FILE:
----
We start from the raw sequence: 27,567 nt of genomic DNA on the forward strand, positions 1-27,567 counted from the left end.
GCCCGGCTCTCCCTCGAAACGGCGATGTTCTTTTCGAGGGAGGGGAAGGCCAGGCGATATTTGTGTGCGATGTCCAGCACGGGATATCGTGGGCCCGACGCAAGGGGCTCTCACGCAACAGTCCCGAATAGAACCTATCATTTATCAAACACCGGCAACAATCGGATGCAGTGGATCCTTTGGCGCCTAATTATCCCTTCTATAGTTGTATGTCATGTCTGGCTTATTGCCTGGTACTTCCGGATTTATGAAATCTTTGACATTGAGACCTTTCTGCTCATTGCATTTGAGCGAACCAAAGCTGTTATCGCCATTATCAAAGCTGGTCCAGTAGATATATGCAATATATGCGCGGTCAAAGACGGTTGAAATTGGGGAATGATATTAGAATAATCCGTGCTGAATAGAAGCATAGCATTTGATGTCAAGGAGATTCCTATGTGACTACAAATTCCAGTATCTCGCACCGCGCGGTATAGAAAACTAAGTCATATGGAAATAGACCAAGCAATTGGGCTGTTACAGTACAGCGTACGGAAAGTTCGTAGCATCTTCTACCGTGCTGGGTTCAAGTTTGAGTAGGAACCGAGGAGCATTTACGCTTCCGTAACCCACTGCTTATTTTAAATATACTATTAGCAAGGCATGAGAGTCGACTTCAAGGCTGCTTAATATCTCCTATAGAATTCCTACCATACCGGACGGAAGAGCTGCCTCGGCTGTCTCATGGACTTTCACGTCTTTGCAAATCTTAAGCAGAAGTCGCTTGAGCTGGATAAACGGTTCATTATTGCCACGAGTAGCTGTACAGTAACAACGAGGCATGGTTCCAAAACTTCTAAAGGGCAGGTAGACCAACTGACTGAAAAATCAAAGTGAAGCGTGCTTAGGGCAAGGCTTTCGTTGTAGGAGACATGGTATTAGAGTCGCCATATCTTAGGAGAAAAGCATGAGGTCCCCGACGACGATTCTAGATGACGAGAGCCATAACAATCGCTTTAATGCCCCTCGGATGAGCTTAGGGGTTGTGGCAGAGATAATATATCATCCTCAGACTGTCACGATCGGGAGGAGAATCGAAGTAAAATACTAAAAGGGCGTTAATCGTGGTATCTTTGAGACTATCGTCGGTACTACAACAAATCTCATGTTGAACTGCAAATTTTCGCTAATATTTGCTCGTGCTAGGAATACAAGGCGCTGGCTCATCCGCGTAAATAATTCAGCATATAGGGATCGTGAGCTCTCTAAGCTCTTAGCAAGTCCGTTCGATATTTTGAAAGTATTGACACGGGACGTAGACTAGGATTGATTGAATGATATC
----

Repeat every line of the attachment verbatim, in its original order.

We start from the raw sequence: 27,567 nt of genomic DNA on the forward strand, positions 1-27,567 counted from the left end.
GCCCGGCTCTCCCTCGAAACGGCGATGTTCTTTTCGAGGGAGGGGAAGGCCAGGCGATATTTGTGTGCGATGTCCAGCACGGGATATCGTGGGCCCGACGCAAGGGGCTCTCACGCAACAGTCCCGAATAGAACCTATCATTTATCAAACACCGGCAACAATCGGATGCAGTGGATCCTTTGGCGCCTAATTATCCCTTCTATAGTTGTATGTCATGTCTGGCTTATTGCCTGGTACTTCCGGATTTATGAAATCTTTGACATTGAGACCTTTCTGCTCATTGCATTTGAGCGAACCAAAGCTGTTATCGCCATTATCAAAGCTGGTCCAGTAGATATATGCAATATATGCGCGGTCAAAGACGGTTGAAATTGGGGAATGATATTAGAATAATCCGTGCTGAATAGAAGCATAGCATTTGATGTCAAGGAGATTCCTATGTGACTACAAATTCCAGTATCTCGCACCGCGCGGTATAGAAAACTAAGTCATATGGAAATAGACCAAGCAATTGGGCTGTTACAGTACAGCGTACGGAAAGTTCGTAGCATCTTCTACCGTGCTGGGTTCAAGTTTGAGTAGGAACCGAGGAGCATTTACGCTTCCGTAACCCACTGCTTATTTTAAATATACTATTAGCAAGGCATGAGAGTCGACTTCAAGGCTGCTTAATATCTCCTATAGAATTCCTACCATACCGGACGGAAGAGCTGCCTCGGCTGTCTCATGGACTTTCACGTCTTTGCAAATCTTAAGCAGAAGTCGCTTGAGCTGGATAAACGGTTCATTATTGCCACGAGTAGCTGTACAGTAACAACGAGGCATGGTTCCAAAACTTCTAAAGGGCAGGTAGACCAACTGACTGAAAAATCAAAGTGAAGCGTGCTTAGGGCAAGGCTTTCGTTGTAGGAGACATGGTATTAGAGTCGCCATATCTTAGGAGAAAAGCATGAGGTCCCCGACGACGATTCTAGATGACGAGAGCCATAACAATCGCTTTAATGCCCCTCGGATGAGCTTAGGGGTTGTGGCAGAGATAATATATCATCCTCAGACTGTCACGATCGGGAGGAGAATCGAAGTAAAATACTAAAAGGGCGTTAATCGTGGTATCTTTGAGACTATCGTCGGTACTACAACAAATCTCATGTTGAACTGCAAATTTTCGCTAATATTTGCTCGTGCTAGGAATACAAGGCGCTGGCTCATCCGCGTAAATAATTCAGCATATAGGGATCGTGAGCTCTCTAAGCTCTTAGCAAGTCCGTTCGATATTTTGAAAGTATTGACACGGGACGTAGACTAGGATTGATTGAATGATATC